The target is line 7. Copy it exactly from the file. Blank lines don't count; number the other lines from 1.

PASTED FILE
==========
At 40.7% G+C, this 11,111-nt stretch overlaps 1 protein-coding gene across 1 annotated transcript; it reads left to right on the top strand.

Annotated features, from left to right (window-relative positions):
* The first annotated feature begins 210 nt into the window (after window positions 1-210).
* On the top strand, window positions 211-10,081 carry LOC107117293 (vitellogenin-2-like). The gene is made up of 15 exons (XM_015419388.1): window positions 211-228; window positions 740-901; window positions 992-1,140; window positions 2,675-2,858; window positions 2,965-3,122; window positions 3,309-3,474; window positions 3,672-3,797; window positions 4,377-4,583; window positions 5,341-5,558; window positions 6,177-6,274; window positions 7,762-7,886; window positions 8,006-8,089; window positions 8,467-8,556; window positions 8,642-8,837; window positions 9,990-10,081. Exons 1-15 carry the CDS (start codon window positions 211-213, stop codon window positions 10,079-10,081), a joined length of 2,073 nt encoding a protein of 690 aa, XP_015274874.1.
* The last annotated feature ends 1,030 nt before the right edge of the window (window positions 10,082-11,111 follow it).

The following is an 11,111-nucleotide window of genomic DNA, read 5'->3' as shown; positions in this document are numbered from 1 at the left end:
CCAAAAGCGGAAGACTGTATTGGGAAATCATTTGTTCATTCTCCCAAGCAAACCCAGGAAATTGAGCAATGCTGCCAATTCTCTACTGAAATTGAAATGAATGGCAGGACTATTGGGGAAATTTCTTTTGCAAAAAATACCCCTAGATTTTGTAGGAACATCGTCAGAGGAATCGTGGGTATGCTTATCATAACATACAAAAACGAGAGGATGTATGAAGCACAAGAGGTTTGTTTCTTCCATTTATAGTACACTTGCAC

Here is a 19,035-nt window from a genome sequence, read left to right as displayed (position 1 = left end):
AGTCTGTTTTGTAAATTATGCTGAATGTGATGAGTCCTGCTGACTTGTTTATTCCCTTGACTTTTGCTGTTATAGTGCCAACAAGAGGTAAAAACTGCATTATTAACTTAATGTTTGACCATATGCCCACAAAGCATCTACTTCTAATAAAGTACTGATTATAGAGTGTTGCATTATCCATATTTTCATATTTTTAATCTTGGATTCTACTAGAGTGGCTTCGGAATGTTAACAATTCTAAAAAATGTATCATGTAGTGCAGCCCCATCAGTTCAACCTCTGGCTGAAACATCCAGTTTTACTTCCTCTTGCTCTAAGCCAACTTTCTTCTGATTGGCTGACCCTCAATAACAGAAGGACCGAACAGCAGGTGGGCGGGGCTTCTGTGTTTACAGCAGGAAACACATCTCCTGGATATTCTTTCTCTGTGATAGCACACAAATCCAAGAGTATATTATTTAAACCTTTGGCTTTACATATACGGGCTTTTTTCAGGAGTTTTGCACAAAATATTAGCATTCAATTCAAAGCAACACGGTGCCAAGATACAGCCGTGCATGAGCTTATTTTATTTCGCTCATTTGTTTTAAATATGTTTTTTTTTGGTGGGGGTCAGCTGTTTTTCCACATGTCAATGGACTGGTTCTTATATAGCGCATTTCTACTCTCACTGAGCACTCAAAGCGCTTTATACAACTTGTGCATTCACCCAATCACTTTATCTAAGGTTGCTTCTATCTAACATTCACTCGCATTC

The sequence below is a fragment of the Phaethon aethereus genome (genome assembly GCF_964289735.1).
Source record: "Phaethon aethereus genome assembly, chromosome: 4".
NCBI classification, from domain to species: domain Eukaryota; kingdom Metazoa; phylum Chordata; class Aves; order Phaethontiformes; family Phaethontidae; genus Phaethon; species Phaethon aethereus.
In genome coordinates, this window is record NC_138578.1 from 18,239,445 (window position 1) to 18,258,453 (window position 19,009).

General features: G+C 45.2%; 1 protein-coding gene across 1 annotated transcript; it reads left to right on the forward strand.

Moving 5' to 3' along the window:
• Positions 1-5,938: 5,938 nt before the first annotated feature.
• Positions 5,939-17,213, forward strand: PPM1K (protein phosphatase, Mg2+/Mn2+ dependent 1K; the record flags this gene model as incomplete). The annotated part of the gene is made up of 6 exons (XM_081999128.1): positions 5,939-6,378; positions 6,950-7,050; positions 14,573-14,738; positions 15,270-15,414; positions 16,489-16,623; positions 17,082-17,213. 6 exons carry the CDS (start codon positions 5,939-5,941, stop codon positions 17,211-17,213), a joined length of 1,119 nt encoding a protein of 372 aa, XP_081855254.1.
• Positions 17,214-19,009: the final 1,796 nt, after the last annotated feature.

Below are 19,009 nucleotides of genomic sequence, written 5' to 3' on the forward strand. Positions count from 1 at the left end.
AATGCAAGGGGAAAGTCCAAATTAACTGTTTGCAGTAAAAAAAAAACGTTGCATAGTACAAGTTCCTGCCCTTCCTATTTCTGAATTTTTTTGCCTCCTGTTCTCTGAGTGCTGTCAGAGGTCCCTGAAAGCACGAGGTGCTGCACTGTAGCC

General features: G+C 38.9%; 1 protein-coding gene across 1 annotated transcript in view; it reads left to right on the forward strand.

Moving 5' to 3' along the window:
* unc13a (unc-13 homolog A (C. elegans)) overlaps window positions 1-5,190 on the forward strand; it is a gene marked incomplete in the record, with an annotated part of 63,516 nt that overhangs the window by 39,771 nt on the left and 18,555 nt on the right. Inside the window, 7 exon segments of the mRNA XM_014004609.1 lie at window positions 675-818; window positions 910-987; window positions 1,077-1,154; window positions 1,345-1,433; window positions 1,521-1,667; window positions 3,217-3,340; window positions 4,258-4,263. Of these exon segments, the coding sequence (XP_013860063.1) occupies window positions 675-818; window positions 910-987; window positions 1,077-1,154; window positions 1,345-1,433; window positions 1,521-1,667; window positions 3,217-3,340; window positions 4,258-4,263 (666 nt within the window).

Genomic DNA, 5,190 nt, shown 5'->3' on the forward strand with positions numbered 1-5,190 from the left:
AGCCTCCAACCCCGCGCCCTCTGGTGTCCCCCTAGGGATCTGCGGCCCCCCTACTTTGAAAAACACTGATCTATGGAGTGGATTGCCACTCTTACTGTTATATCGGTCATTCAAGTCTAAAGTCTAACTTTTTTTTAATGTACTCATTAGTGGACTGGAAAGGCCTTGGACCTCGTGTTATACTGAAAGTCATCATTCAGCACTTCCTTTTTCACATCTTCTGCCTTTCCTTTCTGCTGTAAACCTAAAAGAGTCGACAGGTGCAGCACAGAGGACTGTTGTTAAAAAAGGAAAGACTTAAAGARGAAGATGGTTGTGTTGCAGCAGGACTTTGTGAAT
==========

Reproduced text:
CCAAAAGCGGAAGACTGTATTGGGAAATCATTTGTTCATTCTCCCAAGCAAACCCAGGAAATTGAGCAATGCTGCCAATTCTCTACTGAAATTGAAATGAATGGCAGGACTATTGGGGAAATTTCTTTTGCAAAAAATACCCCTAGATTTTGTAGGAACATCGTCAGAGGAATCGTGGGTATGCTTATCATAACATACAAAAACGAGAGGATGTATGAAGCACAAGAGGTTTGTTTCTTCCATTTATAGTACACTTGCAC